bowel cancer

    Woman holding model of human intestines in front of body on white background. Female hands showing artificial model of lower human tissue and organs in front of body. The plastic model is isolated on shirt as white background. This model shows the real size of this part of the body, it is used in high school to teach teens biology and science.

    Two months on antibiotics may raise your risk of bowel cancer

    7 April 2017

    Long-term antibiotic users are more likely to develop adenomas, or bowel polyps, a common and usually benign growth that can lead to cancer.

    A study published in the journal Gut found that study volunteers who had taken antibiotics for more than two months in their 20s and 30s were more likely to develop polyps in later life — that is, they had a 36 per cent greater likelihood of developing them.

    The risk rose further in those who used the drugs for more than two months in their 40s and 50s.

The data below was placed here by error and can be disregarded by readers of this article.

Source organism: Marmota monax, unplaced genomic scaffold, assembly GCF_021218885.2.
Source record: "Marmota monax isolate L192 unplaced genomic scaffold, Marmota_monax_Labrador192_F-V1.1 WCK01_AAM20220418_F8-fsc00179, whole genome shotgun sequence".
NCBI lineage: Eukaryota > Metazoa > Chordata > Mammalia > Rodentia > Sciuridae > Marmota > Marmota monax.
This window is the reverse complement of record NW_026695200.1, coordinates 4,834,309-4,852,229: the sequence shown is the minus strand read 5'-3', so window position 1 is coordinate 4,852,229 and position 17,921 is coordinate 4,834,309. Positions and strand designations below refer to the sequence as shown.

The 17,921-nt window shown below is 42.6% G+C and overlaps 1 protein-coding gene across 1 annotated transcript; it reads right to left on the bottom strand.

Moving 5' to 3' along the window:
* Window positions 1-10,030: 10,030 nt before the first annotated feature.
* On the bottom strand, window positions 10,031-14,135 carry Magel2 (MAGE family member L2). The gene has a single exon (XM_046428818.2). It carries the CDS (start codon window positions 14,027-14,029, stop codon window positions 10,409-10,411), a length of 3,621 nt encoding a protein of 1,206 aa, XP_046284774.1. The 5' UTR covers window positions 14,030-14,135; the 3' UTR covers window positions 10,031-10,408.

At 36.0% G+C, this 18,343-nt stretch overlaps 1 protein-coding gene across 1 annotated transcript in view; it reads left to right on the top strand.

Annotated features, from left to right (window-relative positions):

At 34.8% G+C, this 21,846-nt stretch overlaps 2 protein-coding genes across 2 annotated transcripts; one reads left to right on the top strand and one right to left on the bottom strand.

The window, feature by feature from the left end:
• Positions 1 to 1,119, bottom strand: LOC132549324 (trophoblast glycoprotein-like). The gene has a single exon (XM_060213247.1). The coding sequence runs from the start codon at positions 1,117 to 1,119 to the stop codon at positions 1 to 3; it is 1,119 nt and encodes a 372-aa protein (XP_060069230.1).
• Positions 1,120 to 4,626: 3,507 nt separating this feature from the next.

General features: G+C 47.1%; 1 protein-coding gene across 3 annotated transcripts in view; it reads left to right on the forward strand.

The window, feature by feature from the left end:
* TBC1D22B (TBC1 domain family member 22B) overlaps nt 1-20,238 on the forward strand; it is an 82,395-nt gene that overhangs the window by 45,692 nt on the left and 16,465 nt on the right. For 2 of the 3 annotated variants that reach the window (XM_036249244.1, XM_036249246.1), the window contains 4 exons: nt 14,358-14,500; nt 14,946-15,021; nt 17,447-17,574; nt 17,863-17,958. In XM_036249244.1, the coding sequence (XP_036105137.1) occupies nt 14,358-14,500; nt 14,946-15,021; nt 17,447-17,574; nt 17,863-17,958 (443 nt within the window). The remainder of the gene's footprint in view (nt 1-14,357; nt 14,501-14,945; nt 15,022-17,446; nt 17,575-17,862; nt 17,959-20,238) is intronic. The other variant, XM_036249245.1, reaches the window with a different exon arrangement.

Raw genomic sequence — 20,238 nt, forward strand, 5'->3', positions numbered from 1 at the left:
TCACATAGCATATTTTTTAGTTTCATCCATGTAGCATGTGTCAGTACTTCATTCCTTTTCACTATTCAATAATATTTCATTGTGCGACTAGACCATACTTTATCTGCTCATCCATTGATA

Bowel polyps affect an estimated 15 to 20 per cent of the British population. Although fewer than 10 per cent of adenomas become cancerous, more than 95 per cent of colorectal cancers develop from adenomas.

    This was not a clinical trial, and the study’s authors, from Harvard Medical School in the US, acknowledge that they have not established causality.

    Writing in the journal, the authors said: ‘Antibiotics fundamentally alter the gut microbiome, by curbing the diversity and number of bacteria, and reducing the resistance to hostile bugs.

    ‘This might all have a crucial role in the development of bowel cancer, added to which the bugs that require antibiotics may induce inflammation, which is a known risk for the development of bowel cancer.

    ‘The findings, if confirmed by other studies, suggest the potential need to limit the use of antibiotics and sources of inflammation that may drive tumour formation.’

    Instant analysis
    There are several important caveats with this study. Firstly it is related to long-term antibiotic use rather than recurrent or one-off courses of antibiotics. It also studies the connection between their use and colorectal adenoma, and does not examine how many of these adenomas subsequently resulted in cancer. So the link is somewhat tenuous.

    However, we are increasingly becoming more aware that overuse of antibiotics can cause many other problems, and we should already be extremely wary of using them unless we need to. That being said, infections which need to be treated with antibiotics can also have serious consequences if left untreated, so as always the pros and cons must be carefully considered.
    Research score: 3/5